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Facing Hunger in This Land of Plenty

by Thomas J. Bright

The floor was hard and the room cold as the young and not-so-young stretched and yawned their way from sleep to wakefulness in the early morning hours. Lines formed outside the restrooms.

There was warm water to wash hands and faces, but it would be another day without a shower or bath. Mouths watered and stomachs grumbled, provoked by the delicious smells floating in from the kitchen.

Everyone knew, however, that the coming hours, like the dozen before, would be food-free. Despite the hardships, the group talked, smiled and joked together.

No, this isn't an inner-city homeless shelter. It's the basement of a suburban Catholic parish where adults and youth gathered for an overnight service-learning experience.

During their time together, they learned about hunger in their state and country, went without eating to get food and funds for a local soup kitchen, prepared a hot meal for guests at a nearby homeless shelter, and prayed for children and families in need. They were hungry by choice—and determined to do what they could for people who face hunger without choosing it, on a regular basis.

Too many people in our country—and in our world—go without the food they need to survive and succeed. Our faith tells us that this shouldn't be so—and that we need to bring about change. This Youth Update looks at the problem of hunger in our country in a time of plenty, and offers practical suggestions for what you can do to make a difference.

See the Shape of Hunger

Sometimes it's hard to believe that hunger really exists in the United States. When you think of hunger, I suspect you envision an orphaned toddler in hurricane-swept Central America or a grieving parent in drought-stricken Africa.

As real as these images are, they don't describe typical experiences of hunger in the U.S. Hunger here looks and feels different, but is no less real for individuals and families in need. Look at these facts.

Hunger can mean malnutrition or food insecurity: Despite our general prosperity, millions of people in the United States are hungry and malnourished. People who are malnourished aren't getting the food they need because of a lack of food or an inadequate diet.

A fall 2000 survey by the U.S. Department of Agriculture reports that 31 million people in our country are hungry or likely to be hungry soon (They call it "food insecure," insecure meaning shaky.) This figure represents more than one in 10 of all U.S. households! Of the 31 million, eight million suffer actual hunger—missing meals without a choice.

The remaining 23 million households run out of food before they have money to buy more or eat meals that aren't nutritious. Without food security, children and adults skip meals or eat less.

Too little food, or too little of the right foods, leaves people malnourished. This leads to serious negative health, educational and developmental consequences.

Hunger is young and old and in between: Hunger is difficult and dangerous for anyone, but particularly for the very young and very old, the most vulnerable of our country's residents. Children make up 40 percent of food-insecure individuals. Another 16 percent are seniors. Imagine, almost half of our country's hungry are near your age or younger.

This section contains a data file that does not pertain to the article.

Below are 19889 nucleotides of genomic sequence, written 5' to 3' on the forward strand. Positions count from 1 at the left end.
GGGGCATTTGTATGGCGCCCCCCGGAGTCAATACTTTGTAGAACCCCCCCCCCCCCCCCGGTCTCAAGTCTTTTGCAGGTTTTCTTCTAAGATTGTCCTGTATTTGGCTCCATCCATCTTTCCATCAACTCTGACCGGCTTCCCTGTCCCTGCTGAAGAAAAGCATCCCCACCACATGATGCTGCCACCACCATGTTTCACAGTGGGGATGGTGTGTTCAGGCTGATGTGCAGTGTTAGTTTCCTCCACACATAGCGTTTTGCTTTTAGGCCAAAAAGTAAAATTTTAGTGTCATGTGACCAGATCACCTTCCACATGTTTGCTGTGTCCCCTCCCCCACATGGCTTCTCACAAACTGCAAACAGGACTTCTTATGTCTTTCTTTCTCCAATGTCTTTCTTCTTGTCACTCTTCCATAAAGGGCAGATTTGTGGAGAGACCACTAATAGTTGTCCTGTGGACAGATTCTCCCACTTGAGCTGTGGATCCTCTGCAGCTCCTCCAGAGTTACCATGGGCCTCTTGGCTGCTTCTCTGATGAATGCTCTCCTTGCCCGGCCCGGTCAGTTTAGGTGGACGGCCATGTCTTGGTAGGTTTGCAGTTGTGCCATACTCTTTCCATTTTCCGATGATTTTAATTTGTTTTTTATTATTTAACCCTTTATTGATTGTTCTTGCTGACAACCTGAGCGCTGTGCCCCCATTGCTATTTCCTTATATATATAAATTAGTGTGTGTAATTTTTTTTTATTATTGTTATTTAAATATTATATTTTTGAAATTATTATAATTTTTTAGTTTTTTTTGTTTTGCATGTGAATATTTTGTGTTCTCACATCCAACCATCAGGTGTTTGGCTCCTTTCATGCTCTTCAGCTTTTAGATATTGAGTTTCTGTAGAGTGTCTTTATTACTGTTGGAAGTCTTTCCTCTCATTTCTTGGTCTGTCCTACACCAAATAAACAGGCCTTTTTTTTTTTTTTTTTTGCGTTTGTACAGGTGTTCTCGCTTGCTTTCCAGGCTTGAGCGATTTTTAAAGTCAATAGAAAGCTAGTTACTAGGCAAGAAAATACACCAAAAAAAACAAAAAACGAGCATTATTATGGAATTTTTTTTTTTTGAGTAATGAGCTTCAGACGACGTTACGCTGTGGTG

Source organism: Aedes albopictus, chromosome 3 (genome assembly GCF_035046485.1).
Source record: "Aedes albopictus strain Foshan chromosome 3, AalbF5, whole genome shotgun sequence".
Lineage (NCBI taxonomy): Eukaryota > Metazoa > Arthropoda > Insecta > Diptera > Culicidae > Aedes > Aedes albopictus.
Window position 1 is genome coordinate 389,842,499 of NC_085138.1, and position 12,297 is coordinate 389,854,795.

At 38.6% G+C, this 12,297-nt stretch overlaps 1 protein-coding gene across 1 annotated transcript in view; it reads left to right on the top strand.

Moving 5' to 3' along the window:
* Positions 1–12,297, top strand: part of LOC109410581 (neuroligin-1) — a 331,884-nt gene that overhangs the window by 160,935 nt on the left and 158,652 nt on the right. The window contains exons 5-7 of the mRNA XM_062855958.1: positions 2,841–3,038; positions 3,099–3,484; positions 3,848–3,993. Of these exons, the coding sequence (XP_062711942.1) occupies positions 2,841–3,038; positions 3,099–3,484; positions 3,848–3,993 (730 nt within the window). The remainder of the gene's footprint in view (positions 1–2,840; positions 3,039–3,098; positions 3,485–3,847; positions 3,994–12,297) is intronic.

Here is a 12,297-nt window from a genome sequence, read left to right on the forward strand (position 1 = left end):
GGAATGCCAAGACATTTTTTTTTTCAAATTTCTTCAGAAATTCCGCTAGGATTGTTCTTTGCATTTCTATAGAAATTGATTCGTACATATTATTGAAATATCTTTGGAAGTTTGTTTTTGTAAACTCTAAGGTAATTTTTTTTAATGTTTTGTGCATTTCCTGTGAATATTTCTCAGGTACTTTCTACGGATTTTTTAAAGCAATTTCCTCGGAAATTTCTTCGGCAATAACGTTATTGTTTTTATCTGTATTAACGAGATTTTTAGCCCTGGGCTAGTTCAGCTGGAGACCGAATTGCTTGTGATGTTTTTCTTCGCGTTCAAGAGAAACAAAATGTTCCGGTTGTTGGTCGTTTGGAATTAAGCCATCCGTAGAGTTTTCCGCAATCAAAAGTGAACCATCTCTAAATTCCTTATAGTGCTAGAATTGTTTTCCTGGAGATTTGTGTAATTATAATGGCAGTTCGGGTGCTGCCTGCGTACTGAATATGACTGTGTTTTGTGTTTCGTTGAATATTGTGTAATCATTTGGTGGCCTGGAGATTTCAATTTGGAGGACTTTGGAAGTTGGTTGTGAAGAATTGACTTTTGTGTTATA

Hunger is urban, suburban and rural (country): Soup kitchens and food pantries aren't just "city" things. Although there is lots of hunger in our cities and towns, we are seeing it as well in suburban and outlying areas.

Twenty-three percent of children in the country live in poverty. One in 10 rural households faces hunger over the course of a year. Hunger is growing in the suburbs as well, with almost eight percent of suburban families admitting to occasional or regular bouts of food insecurity.

Hunger lives among the unemployed and employed: Hunger and unemployment often go hand in hand. Having a job, however, doesn't guarantee that people won't be hungry. More than half of the people who admit to being sometimes or often hungry live in households where at least one person has a job. Often that job is full-time!

Hunger is related to poverty: Children living in poor families are more than twice as likely to be hungry than children in more prosperous families. Today, over 30 million Americans live at or near the federal poverty level, defined in 2001 as an annual income of $14,630 for a family of three. Families with a wage earner working full-time at the current minimum wage ($5.15 an hour) don't come close to earning this much.

The poor are quite resourceful. A recent government study reported that families receiving food stamps spent 20-50 percent less of their food money on salty snacks, candy, cake and soft drinks than other families did. The majority of their purchases were devoted to food high in nutritional value.

Hunger is linked to welfare reform: In 1996, Congress passed a welfare reform bill called the Personal Responsibility and Work Opportunity Reconciliation Act. The bill called for state efforts to limit long-term reliance on welfare and move those on welfare into the workforce.

In its initial years, this effort reduced the nation's welfare and food stamp caseloads. The years 1995 and 1996 witnessed striking reductions in the numbers of people facing hunger.

This trend, however, has not continued. Today, there are more hungry among us than we've seen at any time in the last decade. Clearly, individuals and families need more support and assistance as they make the difficult transition from welfare to work.